NORTHERN DISTRICT FEDERAL COURT OF OKLAHOMA SENDS CHEROKEE FREEDMEN CASE (Cherokee Nation Vs Nash et al) TO WASHINGTON DC TO SAME COURT AS CHEROKEE FREEDMEN FEDERAL CASE (Vann et al v Salazar) BEING TRIED SINCE 2003
On July 2, 2010, the Honorable Oklahoma Northern District Court Judge Terrance Kern issued an order transferring the case Cherokee Nation Vs Nash et al (09-CV-52-TCK-PJC), filed in February 2009 by the Cherokee nation of Oklahoma to Washington DC. The Oklahoma filed action will be tried along with the Cherokee freedmen case Vann et al Versus Salazar(1:03CV-1711-HHK) filed in August 2003 in the Washington DC District court of Honorable Judge Henry Kennedy.
Issues in both cases deal with the rights of Cherokee Freedmen tribal members (descendants of free mixed African Indians and blacks enslaved with the protection of Cherokee nation government policies prior to the end of the Civil War) based on the 1866 treaty between the US government and the Cherokee nation which guaranteed citizenship to persons of African descent living in the Cherokee nation at the beginning of the Civil War.
In the Washington DC case, defendants are the Department of Interior and Cherokee Chief Chad Smith while in the Oklahoma case, defendants are 5 individual plaintiffs who are registered as Cherokee freedmen tribal members as well as the US Department of Interior. In the Oklahoma case, both legal counsels for the US Department of Interior as well as the Cherokee freedmen tribal members had filed motions requesting that the Oklahoma case be transferred to the Washington DC Federal court. OP: Chad Smith said "slaves were treated well"
Marilyn Vann, President of the Descendants of Freedmen of the Five Civilized Tribes Association and Band Chief of the Freedmen Band of Cherokee Nation states: “We are extremely happy with the decision of the Northern District Court that permits the 5 freedmen which were sued by their own nation the ability to fight for justice in DC where the Freedmen Band which has been prosecuting the same issues in the Washington DC court since they were denied the right to vote and run for office in 2003. We eagerly await the day when all descendants of Dawes enrolled Cherokee freedmen can register/reregister as Cherokee nation tribal members, vote and run for tribal political office as promised our ancestors by the US government and tribal officials in 1866. Just as the US government owed protection of citizenship rights to descendants of blacks in Mississippi who had been enslaved by US government policies, so does the Cherokee nation owe protection of citizenship rights to descendants of black persons whose ancestors were forced to endure chattel slavery under the blessing and protection of Cherokee nation government policies.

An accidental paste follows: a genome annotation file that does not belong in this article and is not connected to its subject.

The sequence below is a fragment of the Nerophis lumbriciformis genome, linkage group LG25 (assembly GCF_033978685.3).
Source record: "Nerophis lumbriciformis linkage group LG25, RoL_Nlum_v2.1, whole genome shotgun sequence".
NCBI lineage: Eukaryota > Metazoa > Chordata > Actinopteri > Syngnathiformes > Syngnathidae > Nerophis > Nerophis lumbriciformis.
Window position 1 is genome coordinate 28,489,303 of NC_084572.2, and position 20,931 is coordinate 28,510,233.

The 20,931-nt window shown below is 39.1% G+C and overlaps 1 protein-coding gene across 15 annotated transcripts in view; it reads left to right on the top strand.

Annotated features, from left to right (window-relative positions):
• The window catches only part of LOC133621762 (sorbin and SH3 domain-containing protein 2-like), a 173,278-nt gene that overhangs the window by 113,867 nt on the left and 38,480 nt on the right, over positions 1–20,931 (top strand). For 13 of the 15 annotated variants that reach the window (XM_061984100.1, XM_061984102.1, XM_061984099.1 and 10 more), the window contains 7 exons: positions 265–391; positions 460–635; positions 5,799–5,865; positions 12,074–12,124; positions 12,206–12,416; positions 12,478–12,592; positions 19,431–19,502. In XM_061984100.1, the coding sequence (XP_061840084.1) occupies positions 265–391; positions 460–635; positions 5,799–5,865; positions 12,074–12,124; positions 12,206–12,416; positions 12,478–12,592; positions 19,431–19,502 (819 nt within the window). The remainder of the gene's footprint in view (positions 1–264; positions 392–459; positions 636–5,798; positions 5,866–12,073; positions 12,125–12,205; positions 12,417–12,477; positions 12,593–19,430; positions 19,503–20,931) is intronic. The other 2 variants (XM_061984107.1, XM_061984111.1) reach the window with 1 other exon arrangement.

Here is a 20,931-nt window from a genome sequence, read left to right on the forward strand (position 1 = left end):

Jon Velie, lead Counsel for the Cherokee Freedmen in both the Oklahoma and Washington DC filed cases states that: “The Northern District decision to transfer the case brought by the Cherokee Nation of Oklahoma against 5 individual freedmen turned on the fact that that the case had essentially the same issues as the case brought by the Cherokee Freedmen Band and several individual freedmen in Washington DC which was the first filed case. Another matter of interest was the court’s finding that the tribe had waived sovereign immunity by filing the case especially while the DC court action was still pending. The DC court of Appeals has previously held in 2008 that the 13th amendment and the treaty of 1866 have whittled away the tribe’s right to discriminate against the freedmen”.